'The People v. O.J. Simpson': How Accurate Was the Third Episode?

American Crime Story: The People v. O.J. Simpson - Still 1 - Cuba Gooding, Jr. - H 2016
Courtesy of Michael Becker/FX Networks

The third episode of FX's The People v. O.J. Simpson: American Crime Story hit the mark concerning the case's turn toward the racial component, former case reporter Jim Newton told The Hollywood Reporter

The episode, which aired Tuesday, titled "The Dream Team," illustrated how, considering the evidence, the Los Angeles county district attorney's office felt its case against Simpson was a "slam dunk" before concerns quickly began to arise, said Newton, now a UCLA professor in the communication studies department and editor of the university's Blueprint magazine.

"Over in the DA's office, they initially didn't think much of [O.J.'s] attorney team," Newton said. But that all changed when Johnnie Cochran joined, he said. Cochran is played by Courtney B. Vance.

Newton, who covered the LAPD for the Los Angeles Times and was the lead reporter of the Simpson criminal case, said Cochran's participation made prosecutors realize "what a tiger they had by the tail."

Whether Simpson and Cochran had that jailhouse moment where O.J. broke down, Newton said he does not know. Cochran never spoke about their conversations to the media, he said. 

Another aspect of the episode that was accurate if only briefly mentioned was the rise to fame of Kato Kaelin, who is played by Billy Magnussen.

"Kaelin at the time seemed to be the prototypical nobody-to-celebrity overnight and kind of an airhead, too," Newton said. "So it was hard to understand why people were so interested in him. But that notion that he had gone from kind of an invisible freeloader at Simpson's house to a marquee name is true."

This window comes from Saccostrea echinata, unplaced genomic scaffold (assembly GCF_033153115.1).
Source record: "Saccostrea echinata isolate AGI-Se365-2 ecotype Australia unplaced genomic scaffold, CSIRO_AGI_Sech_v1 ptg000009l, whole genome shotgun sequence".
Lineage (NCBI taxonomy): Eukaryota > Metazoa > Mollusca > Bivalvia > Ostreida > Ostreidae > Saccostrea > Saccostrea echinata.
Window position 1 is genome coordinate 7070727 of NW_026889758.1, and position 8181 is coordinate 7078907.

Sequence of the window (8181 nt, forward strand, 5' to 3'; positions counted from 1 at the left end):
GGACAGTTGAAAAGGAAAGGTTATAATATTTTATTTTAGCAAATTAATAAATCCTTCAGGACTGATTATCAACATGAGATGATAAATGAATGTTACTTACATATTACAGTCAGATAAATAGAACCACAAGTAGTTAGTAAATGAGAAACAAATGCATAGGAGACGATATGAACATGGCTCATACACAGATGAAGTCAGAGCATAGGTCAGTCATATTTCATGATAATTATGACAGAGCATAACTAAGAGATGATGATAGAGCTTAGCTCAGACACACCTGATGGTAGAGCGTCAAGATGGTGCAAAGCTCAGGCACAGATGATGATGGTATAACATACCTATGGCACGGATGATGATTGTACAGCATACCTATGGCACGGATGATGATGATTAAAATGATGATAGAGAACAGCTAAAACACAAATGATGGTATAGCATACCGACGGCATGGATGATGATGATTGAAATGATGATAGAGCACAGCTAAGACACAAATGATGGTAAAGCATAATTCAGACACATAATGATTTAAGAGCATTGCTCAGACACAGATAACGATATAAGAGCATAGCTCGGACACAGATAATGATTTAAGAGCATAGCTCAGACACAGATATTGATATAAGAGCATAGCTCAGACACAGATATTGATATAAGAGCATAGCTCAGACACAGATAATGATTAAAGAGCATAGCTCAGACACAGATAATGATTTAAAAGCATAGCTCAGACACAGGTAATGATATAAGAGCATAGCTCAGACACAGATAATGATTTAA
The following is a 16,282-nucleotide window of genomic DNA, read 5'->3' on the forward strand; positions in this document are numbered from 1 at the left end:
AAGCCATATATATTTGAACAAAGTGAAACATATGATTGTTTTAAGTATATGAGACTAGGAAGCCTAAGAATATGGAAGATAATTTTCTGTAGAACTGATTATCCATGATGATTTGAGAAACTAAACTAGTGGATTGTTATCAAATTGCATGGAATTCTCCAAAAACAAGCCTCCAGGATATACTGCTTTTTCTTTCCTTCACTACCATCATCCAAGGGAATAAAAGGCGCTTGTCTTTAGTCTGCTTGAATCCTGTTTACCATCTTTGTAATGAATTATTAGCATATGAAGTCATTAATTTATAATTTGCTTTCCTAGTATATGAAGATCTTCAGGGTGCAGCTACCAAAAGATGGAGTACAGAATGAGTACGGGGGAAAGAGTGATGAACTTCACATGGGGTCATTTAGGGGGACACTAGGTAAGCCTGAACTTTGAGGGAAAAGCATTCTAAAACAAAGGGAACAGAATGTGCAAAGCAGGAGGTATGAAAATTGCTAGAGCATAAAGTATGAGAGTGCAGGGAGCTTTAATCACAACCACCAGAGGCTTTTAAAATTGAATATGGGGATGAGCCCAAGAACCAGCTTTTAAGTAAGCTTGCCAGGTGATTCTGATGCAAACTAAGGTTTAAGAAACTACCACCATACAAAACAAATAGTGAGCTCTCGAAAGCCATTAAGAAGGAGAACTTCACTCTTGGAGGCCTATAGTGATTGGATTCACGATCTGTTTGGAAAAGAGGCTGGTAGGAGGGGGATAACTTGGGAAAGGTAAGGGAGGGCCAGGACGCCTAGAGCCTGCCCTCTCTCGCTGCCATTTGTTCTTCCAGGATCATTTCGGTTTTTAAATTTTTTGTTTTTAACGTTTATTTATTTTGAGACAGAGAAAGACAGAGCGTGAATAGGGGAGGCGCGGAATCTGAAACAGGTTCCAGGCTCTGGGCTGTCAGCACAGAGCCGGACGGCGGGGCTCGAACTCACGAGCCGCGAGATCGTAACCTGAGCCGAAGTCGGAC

Still, there were some aspects of the episode which were off, Newton told THR

First, as far as the case's pivot toward the issue of race, Newton attributed that more to Cochran than Robert Shapiro, who is played by John Travolta.

"The case acquired a much more racial dimension once Cochran was fully on board," Newton said. "So the presentation last night seemed to give Shapiro more credit — or blame — depending on what you think, for that transition."

Also, DNA evidence was not as uncommon or as unheard of as the episode suggested when the "Dream Team" came together, Newton said. 

"DNA evidence was fairly new in the '90s, but it's not like it was witchcraft," he said. "This wasn't a brand new science. It was not completely out of the blue."

Overall, as with the pervious episodes, Newton said he was impressed: "It seems to me they are fairly on the mark of capturing the essence of what happened."